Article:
Senior lawyers have schooled the prime minister on his understanding of Australia's criminal justice system as they urge him to launch an independent investigation into rape allegations against a senior minister.
Scott Morrison believes his minister's denials of the rape and says he has referred the matter to the Australian Federal Police.
"I'm not the police force. I have given it to the police to investigate," he told reporters in Sydney on Monday.
The NSW Council for Civil Liberties is disappointed by his response.
The council's president Pauline Wright says passing the issue to the federal police is "nothing short of an abrogation" of Mr Morrison's responsibility for the proper governance of Australia.
"It is the prime minister, not the commissioner of the AFP, who is ultimately bound to consider whether the person is fit to serve in cabinet," she said on Tuesday.
"While the police investigation and criminal process should run its course, the prime minister should be considering as a matter of priority, and irrespective of any criminal process, the institution of an independent investigation into the complaint.
"He has at his disposal all of the resources of his office as the first minister of Australia, including the power to appoint an independent investigator."
The incident is alleged to have occurred in 1988 when the woman was 16.
She took her own life last year after telling authorities she didn't want to proceed with an investigation.
The council says Mr Morrison should follow the approach taken by the High Court and launch an independent inquiry.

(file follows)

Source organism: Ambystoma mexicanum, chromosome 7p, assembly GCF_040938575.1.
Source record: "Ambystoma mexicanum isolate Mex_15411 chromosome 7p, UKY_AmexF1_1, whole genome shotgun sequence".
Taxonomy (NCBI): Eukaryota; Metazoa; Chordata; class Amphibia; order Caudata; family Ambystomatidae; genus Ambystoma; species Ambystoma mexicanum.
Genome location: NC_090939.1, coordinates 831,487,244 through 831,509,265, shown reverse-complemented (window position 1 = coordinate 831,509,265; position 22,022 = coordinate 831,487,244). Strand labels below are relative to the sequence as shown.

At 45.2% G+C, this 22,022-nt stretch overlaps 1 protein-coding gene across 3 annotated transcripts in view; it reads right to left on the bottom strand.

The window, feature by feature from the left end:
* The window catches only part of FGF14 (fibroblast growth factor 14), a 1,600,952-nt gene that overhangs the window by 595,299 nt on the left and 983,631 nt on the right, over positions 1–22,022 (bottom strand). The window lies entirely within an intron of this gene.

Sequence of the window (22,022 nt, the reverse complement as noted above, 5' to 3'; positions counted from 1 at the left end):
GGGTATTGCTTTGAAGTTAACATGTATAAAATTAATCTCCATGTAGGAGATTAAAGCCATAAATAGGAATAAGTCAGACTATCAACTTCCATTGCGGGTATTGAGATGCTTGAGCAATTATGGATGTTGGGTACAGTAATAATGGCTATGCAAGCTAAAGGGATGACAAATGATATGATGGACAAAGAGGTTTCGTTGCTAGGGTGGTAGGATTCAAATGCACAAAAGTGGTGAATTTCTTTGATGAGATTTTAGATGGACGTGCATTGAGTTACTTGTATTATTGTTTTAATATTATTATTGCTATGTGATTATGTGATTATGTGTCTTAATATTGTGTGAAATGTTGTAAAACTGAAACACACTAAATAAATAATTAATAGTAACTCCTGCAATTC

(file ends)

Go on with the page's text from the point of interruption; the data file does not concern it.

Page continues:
Former High Court justice Dyson Heydon was last year found by the court's own independent inquiry to have sexually harassed six young female associates.
Ms Wright says independent investigations are a routine part of corporate and government department procedure for staff facing allegations of sexual harassment or bullying.
"Internal arms' length investigations are commonly undertaken in workplaces either in a parallel process if police charges are pursued, or as an alternative if police charges are not pursued," the former Law Council president said.
Professional associations also investigate serious issues if they would bring the industry into disrepute, and can be taken to court to decide if someone is a fit and proper person to continue in their position.
Mr Morrison also claimed police decide if allegations are right or wrong.
"This is patently wrong," Ms Wright said.
"Under our criminal justice system, it is the courts, and not the police, that have the function of making all necessary findings of fact if the matter goes to trial."
Australian Associated Press